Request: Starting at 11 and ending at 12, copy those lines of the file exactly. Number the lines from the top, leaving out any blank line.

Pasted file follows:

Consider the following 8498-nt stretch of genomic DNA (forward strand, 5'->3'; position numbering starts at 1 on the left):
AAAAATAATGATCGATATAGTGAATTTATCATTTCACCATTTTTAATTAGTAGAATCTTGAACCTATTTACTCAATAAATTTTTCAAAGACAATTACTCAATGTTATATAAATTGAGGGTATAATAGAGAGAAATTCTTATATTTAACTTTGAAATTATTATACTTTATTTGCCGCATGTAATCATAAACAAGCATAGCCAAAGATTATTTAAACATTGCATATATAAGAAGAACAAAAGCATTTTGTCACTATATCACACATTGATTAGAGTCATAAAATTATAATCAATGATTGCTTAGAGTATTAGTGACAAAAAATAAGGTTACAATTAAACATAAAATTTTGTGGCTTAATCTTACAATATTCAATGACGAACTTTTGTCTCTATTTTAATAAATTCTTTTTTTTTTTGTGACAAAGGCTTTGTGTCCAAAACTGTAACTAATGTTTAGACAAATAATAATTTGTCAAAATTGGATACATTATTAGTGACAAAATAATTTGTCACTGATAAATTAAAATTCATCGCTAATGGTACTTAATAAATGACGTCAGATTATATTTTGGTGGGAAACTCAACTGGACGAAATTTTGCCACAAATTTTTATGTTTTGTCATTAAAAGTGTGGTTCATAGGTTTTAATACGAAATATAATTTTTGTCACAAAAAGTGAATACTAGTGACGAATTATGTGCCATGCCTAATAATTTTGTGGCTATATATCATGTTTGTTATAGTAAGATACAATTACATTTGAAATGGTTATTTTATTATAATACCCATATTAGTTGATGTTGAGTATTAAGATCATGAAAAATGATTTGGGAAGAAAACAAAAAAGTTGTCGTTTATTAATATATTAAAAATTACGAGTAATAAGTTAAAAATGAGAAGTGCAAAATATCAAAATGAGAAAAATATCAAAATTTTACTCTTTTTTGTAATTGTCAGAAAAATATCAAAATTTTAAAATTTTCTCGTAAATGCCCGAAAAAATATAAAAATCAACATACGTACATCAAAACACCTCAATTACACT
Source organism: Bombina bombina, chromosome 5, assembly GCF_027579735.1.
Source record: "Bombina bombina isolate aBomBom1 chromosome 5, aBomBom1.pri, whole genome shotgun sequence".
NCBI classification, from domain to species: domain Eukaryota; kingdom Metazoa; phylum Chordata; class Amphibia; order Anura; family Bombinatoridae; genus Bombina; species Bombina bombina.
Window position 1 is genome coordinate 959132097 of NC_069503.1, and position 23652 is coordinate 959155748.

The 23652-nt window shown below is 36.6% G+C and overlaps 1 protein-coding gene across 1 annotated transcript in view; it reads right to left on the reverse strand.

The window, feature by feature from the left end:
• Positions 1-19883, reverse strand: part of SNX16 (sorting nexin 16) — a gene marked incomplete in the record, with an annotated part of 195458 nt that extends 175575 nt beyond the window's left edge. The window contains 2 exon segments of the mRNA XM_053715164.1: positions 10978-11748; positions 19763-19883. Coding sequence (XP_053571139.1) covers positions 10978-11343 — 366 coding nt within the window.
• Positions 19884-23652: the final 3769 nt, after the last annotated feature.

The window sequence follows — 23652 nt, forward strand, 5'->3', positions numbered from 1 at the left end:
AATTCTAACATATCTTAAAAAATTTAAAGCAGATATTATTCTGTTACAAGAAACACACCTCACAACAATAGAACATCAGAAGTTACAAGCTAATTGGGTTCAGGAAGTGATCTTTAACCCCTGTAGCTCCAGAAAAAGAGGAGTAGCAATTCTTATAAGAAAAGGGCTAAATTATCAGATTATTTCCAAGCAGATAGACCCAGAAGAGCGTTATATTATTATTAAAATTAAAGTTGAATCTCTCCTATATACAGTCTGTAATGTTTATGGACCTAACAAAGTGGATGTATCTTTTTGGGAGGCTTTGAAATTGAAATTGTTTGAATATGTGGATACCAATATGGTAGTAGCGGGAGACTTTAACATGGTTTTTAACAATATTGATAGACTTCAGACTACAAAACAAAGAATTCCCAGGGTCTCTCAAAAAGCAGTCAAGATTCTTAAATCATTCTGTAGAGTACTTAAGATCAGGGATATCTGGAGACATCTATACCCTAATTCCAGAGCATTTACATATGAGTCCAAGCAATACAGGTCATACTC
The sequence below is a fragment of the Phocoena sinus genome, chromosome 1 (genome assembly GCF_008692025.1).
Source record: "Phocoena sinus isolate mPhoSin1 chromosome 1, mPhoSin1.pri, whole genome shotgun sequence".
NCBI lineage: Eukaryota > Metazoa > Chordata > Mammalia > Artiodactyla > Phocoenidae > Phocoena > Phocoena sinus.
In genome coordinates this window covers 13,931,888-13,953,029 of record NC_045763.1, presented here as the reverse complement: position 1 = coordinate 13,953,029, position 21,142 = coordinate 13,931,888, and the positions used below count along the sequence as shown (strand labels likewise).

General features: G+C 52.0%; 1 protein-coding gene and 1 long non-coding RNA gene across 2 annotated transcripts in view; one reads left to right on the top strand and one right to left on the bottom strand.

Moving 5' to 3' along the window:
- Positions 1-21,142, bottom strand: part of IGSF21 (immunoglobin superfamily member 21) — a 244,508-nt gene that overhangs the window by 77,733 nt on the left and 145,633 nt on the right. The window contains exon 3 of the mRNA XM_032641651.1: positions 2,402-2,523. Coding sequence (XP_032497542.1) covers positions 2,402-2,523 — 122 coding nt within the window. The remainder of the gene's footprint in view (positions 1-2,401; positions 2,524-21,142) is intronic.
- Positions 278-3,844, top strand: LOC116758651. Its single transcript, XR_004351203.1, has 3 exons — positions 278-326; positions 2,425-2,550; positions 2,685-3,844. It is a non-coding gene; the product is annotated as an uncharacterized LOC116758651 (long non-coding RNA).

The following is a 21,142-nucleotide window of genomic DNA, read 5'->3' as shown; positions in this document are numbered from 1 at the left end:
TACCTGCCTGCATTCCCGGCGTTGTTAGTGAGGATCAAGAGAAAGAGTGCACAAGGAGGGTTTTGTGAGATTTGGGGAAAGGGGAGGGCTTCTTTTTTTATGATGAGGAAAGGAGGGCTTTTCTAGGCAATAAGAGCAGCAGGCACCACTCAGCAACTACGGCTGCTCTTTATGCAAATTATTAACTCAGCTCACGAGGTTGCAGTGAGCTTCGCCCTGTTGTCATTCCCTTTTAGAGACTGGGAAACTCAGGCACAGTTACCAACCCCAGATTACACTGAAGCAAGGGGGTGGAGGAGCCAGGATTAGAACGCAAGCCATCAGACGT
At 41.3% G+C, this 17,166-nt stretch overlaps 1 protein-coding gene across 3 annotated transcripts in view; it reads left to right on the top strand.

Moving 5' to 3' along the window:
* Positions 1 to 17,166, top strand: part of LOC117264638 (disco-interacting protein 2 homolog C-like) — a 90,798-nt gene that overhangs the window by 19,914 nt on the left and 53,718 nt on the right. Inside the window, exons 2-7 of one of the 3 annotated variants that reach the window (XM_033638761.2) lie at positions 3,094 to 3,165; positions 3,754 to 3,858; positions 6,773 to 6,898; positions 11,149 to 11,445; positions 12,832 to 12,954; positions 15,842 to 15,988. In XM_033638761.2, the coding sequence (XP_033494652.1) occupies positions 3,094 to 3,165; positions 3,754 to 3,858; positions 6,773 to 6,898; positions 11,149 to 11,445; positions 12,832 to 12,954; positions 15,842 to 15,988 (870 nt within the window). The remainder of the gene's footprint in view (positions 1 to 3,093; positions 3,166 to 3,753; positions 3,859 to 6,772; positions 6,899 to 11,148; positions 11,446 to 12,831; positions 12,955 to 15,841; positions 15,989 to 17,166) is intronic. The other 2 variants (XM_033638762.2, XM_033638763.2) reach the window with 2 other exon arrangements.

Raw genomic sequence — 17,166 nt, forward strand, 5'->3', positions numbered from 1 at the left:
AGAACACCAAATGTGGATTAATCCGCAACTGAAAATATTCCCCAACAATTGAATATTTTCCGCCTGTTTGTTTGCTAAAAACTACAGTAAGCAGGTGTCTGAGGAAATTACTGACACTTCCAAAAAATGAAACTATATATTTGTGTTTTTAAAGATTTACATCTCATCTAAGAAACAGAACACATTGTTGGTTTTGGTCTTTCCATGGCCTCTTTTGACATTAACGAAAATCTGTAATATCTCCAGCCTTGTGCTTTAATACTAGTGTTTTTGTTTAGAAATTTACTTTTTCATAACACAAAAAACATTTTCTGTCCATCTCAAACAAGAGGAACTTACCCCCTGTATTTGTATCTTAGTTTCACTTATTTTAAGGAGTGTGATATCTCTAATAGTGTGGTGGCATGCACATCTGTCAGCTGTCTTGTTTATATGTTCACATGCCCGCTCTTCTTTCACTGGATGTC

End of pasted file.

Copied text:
The window sequence follows — 23652 nt, forward strand, 5'->3', positions numbered from 1 at the left end:
AATTCTAACATATCTTAAAAAATTTAAAGCAGATATTATTCTGTTACAAGAAACACACCTCACAACAATAGAACATCAGAAGTTACAAGCTAATTGGGTTCAGGAAGTGATCTTTAACCCCTGTAGCTCCAGAAAAAGAGGAGTAGCAATTCTTATAAGAAAAGGGCTAAATTATCAGATTATTTCCAAGCAGATAGACCCAGAAGAGCGTTATATTATTATTAAAATTAAAGTTGAATCTCTCCTATATACAGTCTGTAATGTTTATGGACCTAACAAAGTGGATGTATCTTTTTGGGAGGCTTTGAAATTGAAATTGTTTGAATATGTGGATACCAATATGGTAGTAGCGGGAGACTTTAACATGGTTTTTAACAATATTGATAGACTTCAGACTACAAAACAAAGAATTCCCAGGGTCTCTCAAAAAGCAGTCAAGATTCTTAAATCATTCTGTAGAGTACTTAAGATCAGGGATATCTGGAGACATCTATACCCTAATTCCAGAGCATTTACATATGAGTCCAAGCAATACAGGTCATACTC